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AUGUST 10TH, 2019


Petoskey, Mich. –You’ve heard that old saying “make hay while the sun shines”. It’s still true, but we can update it to also say “make electricity while the sun shines”! Solar energy does work, even up here in Northern Michigan. If you want some evidence of that first hand, come to a solar energy open house at Coveyou Scenic Farm on August 10th. Coveyou Scenic Farm is two miles south of Petoskey on U.S.-131. Presentations and a farm tour will be from 11:00 a.m. to 3:00 p.m. At 9:00 a.m. there will be a hands-on participatory demonstration as we add 16 new solar panels to the Coveyou’s array.

Coveyou Scenic Farm has installed numerous innovative energy conservation practices over the last dozen years that allow the farm to demonstrate the potential of newer technologies to be economically prudent and environmentally friendly. Coveyou Scenic Farm has been recognized by the Governor’s Energy Excellence Award Committee for their energy conservation work, the only business in the state to garner this accomplishment twice. David Coveyou, who runs this 145-year-old family farm overlooking Walloon Lake, that grows certified organic vegetables, has a passion for environmental sustainability and a Masters in Electrical Engineering. Mr. Coveyou will describe how his 64-panel solar array has provided the majority of the energy needs of the farm over the last 6 years. He will also share how he uses a geothermal system to chill his walk-in coolers to keep produce fresh. The heat that is removed from the walk-in coolers is transferred into the ground and then used in the winter to heat a 4800 sq. ft greenhouse growing vegetable transplants and salad greens.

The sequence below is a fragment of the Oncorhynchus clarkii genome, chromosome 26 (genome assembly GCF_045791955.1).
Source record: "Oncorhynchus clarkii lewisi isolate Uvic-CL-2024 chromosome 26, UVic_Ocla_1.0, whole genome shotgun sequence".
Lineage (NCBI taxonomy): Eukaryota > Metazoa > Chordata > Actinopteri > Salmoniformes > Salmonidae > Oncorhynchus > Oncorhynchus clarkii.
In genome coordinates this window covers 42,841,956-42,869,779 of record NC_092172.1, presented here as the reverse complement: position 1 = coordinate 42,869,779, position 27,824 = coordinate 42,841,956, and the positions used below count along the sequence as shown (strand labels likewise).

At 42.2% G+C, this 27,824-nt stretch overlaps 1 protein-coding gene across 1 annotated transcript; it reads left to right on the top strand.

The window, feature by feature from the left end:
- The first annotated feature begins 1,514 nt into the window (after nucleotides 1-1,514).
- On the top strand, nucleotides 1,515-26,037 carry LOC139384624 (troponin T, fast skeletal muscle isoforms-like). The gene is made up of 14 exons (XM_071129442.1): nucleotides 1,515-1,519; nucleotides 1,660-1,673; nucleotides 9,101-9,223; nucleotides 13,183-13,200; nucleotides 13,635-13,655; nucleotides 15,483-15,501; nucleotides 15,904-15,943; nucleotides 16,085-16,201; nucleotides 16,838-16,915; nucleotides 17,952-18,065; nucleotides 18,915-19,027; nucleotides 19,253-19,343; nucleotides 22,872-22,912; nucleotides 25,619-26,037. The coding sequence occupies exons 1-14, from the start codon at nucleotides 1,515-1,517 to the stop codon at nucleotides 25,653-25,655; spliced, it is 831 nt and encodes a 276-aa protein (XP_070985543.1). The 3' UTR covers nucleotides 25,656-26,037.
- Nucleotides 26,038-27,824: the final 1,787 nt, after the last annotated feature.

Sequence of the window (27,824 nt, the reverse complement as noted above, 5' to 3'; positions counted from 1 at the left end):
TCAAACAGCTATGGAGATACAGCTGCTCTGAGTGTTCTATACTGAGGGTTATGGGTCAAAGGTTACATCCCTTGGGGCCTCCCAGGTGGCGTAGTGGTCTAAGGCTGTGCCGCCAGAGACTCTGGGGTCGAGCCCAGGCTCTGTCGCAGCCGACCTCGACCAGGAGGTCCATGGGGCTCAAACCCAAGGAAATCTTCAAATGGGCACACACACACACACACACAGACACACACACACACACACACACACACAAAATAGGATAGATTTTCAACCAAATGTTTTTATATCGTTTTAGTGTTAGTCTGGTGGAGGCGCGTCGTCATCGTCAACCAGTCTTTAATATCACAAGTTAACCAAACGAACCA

Ric Evans, clean energy policy specialist with Groundwork Center for Resilient Communities will talk about the potential for solar power in the region and options for people to install solar units at their homes and farms. Local officials will be present to talk about initiatives that are underway. Daniel Marbury, from Crosshatch Center for Art and Ecology will tell us about a program, sponsored by Bob Sutherland of Cherry Republic, with funding to help farmers install solar systems on their farms.

This field day is made possible through a collaboration among the Local Food Alliance of Northern Michigan, Groundwork Center for Resilient Communities, Crosshatch Center for Art and Ecology and Michigan State University Extension with funding from the USDA Risk Management Agency. The USDA is an equal opportunity employer and service provider.

The Local Food Alliance is a network of people, organizations and business who work to increase the availability and access to locally grown food in an area called the Northern Farms Foodshed, focusing on Emmet, Charlevoix and portions of Antrim, Otsego and Cheboygan counties.

There is no cost to attend and registration is not required, but organizers would appreciate an rsvp on line at For more information call the Local Food Alliance at 231-881-2784 or send an email to